Just an excuse to snipe?

Just an excuse to snipe?

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People protest against the government's decision to deny HKTV a licence.
People protest against the government's decision to deny HKTV a licence.
Photo: AFP
The government's decision to deny Hong Kong Television Network (HKTV) a free-to-air TV licence has caused quite a ripple in Hong Kong. Tens of thousands of people have got off their couches and taken to the streets to "defend Hong Kong's core values".

But what is the real issue? Are we bothered about this decision, or is it that we have issues with the Hong Kong government as a whole?

The public's dissatisfaction with the current administration is obvious. Chief Executive Leung Chun-ying's approval rating is very low - much like a certain pop artist and her construction equipment. In a University of Hong Kong poll, Leung popularity's was at 44 out of 100 points, the second lowest since he took office last year. It is not difficult to believe that people are waiting for a chance to take another swing at the government.

This is not the first time Ricky Wong Wai-kay, chairman of HKTV, has been in the public spotlight. In 2008, local newspapers criticised Wong for his less-than-polite comments about a contestant in that year's Miss Asia Pageant. He was an ATV executive at the time, and he left the company after just 12 days.

Five years later, the public and the media seem to think he's a hero.

It's no secret that we've seen better times. When things were better in Hong Kong and people were happier, we cared less about the actions of our government.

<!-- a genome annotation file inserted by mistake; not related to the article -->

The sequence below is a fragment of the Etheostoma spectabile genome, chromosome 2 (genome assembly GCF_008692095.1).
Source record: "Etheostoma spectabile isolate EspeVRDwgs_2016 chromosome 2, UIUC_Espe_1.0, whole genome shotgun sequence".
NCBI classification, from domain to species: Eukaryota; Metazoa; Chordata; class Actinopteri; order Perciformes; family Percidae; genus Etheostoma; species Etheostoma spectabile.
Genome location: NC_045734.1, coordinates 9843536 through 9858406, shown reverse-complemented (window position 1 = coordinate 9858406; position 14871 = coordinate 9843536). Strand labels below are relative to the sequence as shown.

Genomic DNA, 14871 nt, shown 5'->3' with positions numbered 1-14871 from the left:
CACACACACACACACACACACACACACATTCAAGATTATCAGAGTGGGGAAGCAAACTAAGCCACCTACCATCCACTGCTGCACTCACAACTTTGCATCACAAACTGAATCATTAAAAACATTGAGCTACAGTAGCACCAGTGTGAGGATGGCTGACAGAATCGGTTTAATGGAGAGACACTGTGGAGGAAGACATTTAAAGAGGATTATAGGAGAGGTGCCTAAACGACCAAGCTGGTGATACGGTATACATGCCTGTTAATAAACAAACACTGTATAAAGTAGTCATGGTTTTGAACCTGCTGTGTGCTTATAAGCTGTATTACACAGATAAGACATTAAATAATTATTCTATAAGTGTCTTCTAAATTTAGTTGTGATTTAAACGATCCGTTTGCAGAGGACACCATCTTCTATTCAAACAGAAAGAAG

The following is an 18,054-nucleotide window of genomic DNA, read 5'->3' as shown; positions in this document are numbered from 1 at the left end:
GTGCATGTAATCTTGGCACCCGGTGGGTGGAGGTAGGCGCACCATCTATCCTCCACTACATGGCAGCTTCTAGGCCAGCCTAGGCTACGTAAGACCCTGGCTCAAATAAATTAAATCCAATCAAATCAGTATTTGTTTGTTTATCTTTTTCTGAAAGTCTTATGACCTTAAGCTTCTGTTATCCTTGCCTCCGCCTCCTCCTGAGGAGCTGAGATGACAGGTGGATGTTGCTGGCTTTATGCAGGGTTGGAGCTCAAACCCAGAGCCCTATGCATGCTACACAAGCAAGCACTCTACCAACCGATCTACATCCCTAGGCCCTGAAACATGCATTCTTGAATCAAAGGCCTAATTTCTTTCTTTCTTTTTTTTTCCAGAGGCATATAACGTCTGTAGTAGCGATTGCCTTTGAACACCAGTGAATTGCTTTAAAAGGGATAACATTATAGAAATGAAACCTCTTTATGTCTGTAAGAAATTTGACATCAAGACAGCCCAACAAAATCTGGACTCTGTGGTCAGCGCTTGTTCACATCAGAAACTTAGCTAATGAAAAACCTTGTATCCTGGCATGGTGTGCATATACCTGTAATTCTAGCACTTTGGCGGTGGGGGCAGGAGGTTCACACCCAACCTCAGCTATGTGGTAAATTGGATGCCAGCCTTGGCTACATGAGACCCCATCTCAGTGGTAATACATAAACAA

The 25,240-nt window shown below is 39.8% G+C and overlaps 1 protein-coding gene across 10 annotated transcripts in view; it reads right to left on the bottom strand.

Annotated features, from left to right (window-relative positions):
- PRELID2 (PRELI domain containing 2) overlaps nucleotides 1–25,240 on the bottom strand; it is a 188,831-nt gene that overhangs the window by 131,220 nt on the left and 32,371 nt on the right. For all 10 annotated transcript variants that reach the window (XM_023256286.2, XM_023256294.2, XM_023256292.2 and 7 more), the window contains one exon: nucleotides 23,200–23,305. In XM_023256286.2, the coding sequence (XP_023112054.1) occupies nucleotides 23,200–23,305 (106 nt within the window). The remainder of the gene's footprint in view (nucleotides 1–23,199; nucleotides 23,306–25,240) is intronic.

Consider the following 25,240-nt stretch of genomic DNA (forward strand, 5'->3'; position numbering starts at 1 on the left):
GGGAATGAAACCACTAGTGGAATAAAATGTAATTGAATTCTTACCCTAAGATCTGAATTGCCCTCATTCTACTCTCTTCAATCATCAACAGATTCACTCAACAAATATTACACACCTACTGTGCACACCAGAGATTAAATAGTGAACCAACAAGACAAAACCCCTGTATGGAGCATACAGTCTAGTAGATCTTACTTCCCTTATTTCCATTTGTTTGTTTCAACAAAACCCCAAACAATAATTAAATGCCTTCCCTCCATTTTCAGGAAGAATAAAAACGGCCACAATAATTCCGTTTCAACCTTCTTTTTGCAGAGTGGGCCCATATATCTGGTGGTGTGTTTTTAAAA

All this might lead one to think that our reaction to denying HKTV a free-to-air TV licence was more a matter of our displeasure towards the government rather than the reason behind the rejection. We are unhappy about the way our leaders are handling certain issues, we are unhappy with the economic environment, and we want to express our discontent.

This might not be the case, however. Many people may be unhappy because they want to watch HKTV's shows. Others might think the central government influenced the thumbs-down for HKTV.

I am as much of a fan of the government as I am of Miley Cyrus. I have never agreed with Leung's decisions from the very beginning, but I do believe people are using this issue as another excuse to express their general discontent. Our leaders have disappointed us to the point that we instantly disagree with everything our administration does. Do we really care why only two TV licences were granted and not three? Do we really care about Wong, who was once a hated figure, and his loss? The answer will never be clear.

 

You might also like:

- Op-Ed: With the situation surrounding the rejection of HKTV's application for a licence, once again citizens are questioning whether they can trust Chief Executive Leung Chun-ying or not.

- Talking points: What don't we like about Chief Executive Leung Chun-ying?

- Op-Ed: Alpais Lam's case was a clear illustration of the importance of how citizen journalism and social media could help uncover the truth.

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